April 2018

Urban stories

By Carsten Paulun
Transformation means progress and nowhere else can it be felt more distinctly than in our cities. Pulsating metropolises that grow, prosper – and change. Survey the pictures on the following pages and share our amazement.
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1912 I TODAY
Sheikh Zayed Road, Dubai (United Arab Emirates)

The origins of Sheikh Zayed Road date back far to the Bedouin age. Used as an old trade route and paved over the course of the centuries, this is the place where the tallest building in the Middle East, the tower of the Dubai World Trade Center with a height of 149 meters (489 feet), is inaugurated in 1979. Dubai’s economic success is reflected in the ensuing construction boom. The ruling Sheiks invest their petro dollars and transform the economy: from oil to real estate, construction, trade, transportation and tourism. One after the other, skyscrapers pop up from the desert soil along the main street that has since been named Sheikh Zayed Road. They include Burj Khalifa that with a height of 828 meters (2,722 feet) is currently the tallest building in the world. A driverless metro system connects the city center with famous tourist attractions and the airport. The shelters of the bus lines are fully air conditioned. By the way, today not even five percent of the emirate’s gross domestic product is generated by petroleum. The origin of this wealth is a simple trade route in the sand …

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1919 I TODAY
Times Sqare, New York (USA)

Around 1900 – when New York City already has a population of 3.4 million – the junction of Broadway and Seventh Avenue is still called Longacre Square and home to the carriage trade and horse stables. The busy square only becomes Times Square when the famous “New York Times” erects its new building there in 1904. Times Square also receives a stop of the metro system that is inaugurated the same year. Above ground, the square bustles with automobiles, trucks, streetcars and – even as late as after the end of the First World War – also still with carriages as can be seen in the background of the photograph (above right). Times Square soon becomes an attractive place for theaters, bars and elegant hotels fittingly accompanied by the advent of the traditional large, colorful billboards. However, the growing popularity of television subsequently causes a decline in movie and musical audiences and spreading of adult theaters and strip clubs. In 1976, the New York Police Department declares Times Square the most dangerous place in the city. Starting in the mid-1980s, the area is “cleaned up” and made attractive for investors. Companies like MTV, Sony and Condé Nast move in, tradition-steeped hotels are reopened and attract local residents as well as tourists from all over the world. Today, pedestrians are afforded a lot more space than automobiles as the picture clearly shows. The speed at which change can happen is also shown by Formula E champion Lucas di Grassi in an Instagram post.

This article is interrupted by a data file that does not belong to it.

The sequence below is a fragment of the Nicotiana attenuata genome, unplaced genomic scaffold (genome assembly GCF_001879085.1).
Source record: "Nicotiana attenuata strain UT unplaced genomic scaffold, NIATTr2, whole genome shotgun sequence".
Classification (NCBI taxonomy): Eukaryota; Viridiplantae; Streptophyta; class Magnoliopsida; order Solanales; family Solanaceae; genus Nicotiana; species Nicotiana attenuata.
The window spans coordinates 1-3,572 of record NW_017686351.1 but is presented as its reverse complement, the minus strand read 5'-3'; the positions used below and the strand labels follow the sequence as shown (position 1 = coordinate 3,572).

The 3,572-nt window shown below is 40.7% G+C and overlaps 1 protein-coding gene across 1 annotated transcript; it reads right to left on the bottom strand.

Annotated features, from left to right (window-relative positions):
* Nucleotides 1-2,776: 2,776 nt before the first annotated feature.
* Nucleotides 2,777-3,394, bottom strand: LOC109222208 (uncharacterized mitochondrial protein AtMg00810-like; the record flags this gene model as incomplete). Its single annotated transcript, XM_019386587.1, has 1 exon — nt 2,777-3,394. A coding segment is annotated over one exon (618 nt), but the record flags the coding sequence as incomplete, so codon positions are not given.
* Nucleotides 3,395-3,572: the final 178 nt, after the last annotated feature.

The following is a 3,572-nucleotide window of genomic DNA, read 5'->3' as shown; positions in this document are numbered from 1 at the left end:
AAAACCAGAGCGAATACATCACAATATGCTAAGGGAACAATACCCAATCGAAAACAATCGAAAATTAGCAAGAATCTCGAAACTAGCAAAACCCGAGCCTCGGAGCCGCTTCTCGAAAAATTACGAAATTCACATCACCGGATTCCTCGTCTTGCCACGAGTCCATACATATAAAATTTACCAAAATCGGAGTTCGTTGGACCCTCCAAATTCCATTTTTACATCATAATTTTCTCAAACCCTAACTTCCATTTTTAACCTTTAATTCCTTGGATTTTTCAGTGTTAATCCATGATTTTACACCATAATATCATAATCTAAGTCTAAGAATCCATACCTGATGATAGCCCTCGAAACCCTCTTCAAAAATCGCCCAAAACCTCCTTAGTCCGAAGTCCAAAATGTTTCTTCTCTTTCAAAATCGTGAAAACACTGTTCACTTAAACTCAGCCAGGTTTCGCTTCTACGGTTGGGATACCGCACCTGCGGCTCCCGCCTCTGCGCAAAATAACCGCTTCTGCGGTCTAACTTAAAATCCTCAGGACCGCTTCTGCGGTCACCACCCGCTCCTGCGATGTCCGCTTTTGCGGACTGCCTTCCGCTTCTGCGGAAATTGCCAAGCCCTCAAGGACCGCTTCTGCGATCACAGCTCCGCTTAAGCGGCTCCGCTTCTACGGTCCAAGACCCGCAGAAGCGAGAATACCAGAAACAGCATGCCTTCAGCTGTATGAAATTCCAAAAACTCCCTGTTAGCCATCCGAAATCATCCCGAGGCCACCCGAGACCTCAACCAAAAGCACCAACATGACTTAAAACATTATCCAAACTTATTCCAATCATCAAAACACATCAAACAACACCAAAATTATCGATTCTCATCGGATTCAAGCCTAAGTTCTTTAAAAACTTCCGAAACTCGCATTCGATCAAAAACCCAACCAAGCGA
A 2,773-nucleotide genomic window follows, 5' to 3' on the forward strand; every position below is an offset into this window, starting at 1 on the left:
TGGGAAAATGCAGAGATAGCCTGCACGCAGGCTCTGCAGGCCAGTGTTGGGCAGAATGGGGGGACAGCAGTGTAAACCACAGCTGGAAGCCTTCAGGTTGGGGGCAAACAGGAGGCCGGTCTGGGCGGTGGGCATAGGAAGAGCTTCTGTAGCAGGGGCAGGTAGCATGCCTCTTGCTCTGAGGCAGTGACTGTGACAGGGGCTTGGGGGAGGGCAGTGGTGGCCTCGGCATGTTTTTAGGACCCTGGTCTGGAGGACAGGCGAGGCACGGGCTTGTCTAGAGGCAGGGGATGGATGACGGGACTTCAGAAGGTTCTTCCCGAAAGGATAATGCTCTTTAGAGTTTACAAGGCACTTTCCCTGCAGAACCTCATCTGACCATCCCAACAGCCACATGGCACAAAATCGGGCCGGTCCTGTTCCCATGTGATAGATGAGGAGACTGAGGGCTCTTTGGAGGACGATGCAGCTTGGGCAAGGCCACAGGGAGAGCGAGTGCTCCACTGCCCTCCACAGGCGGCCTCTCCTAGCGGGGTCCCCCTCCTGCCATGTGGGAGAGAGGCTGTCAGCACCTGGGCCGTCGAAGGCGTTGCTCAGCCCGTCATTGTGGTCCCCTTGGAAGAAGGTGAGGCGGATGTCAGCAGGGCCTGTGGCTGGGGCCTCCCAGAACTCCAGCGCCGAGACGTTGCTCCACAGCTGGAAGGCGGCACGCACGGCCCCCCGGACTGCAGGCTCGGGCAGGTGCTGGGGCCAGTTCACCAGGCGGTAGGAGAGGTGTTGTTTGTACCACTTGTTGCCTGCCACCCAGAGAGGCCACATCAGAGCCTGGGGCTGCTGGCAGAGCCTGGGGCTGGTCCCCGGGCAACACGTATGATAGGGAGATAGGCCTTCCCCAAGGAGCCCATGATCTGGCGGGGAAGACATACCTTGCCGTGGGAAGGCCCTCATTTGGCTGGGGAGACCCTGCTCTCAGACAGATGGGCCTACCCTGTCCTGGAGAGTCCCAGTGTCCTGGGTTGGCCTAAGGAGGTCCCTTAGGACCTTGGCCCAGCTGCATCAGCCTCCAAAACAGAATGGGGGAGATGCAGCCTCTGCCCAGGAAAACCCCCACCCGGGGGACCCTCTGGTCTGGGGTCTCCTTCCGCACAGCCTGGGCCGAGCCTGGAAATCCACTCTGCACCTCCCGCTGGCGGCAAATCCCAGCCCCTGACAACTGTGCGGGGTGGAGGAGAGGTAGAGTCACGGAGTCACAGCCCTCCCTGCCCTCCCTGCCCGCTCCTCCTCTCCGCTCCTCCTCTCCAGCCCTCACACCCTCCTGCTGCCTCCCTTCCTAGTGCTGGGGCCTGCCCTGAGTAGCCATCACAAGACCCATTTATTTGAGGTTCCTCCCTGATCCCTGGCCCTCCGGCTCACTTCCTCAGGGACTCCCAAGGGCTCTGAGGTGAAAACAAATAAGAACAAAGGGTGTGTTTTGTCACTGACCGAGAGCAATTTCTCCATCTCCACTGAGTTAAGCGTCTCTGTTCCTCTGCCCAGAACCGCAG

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1900 I TODAY
Champs-Elyssées, Paris (France)

The world-famous boulevard in the French capital dates back to the reign of Louis XIV who in 1667 has the first section built of the Champs-Élysées, then called the “Grand Cours.” As the picture from 1900 clearly reveals, the magnificent avenue is a catwalk for the members of genuine and moneyed aristocracy. Horse-drawn carriages chauffeur the rich and famous down the 1,910 meter (6,266 feet) long and 70 meter (2,230 feet) wide Champs-Élysées which, except for these carriages, has very little traffic. The following decades see an increasing democratization of mobility – between Place de la Concorde and Arc de Triomphe just like everywhere else in the western world. After the Second World War, the automobile becomes a means of mass transportation and starts flooding the cities – including the Champs-Élysées. However, the picture changes again, as it does in many other metropolises of the world. Only the rich can afford to pay the astronomically high rents in city centers. Average earners have to move farther and farther into suburbia. In cities like Paris and London, people with average incomes are already spending two hours a day commuting to work: not in their own cars, though. City tolls, the scarcity of parking places and areas from which automobiles have been banned (since May 2016, the Champs-Élysées has been closed to motorized vehicles every first Sunday of the month) are now driving normal motorists out of city centers.

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1936 I TODAY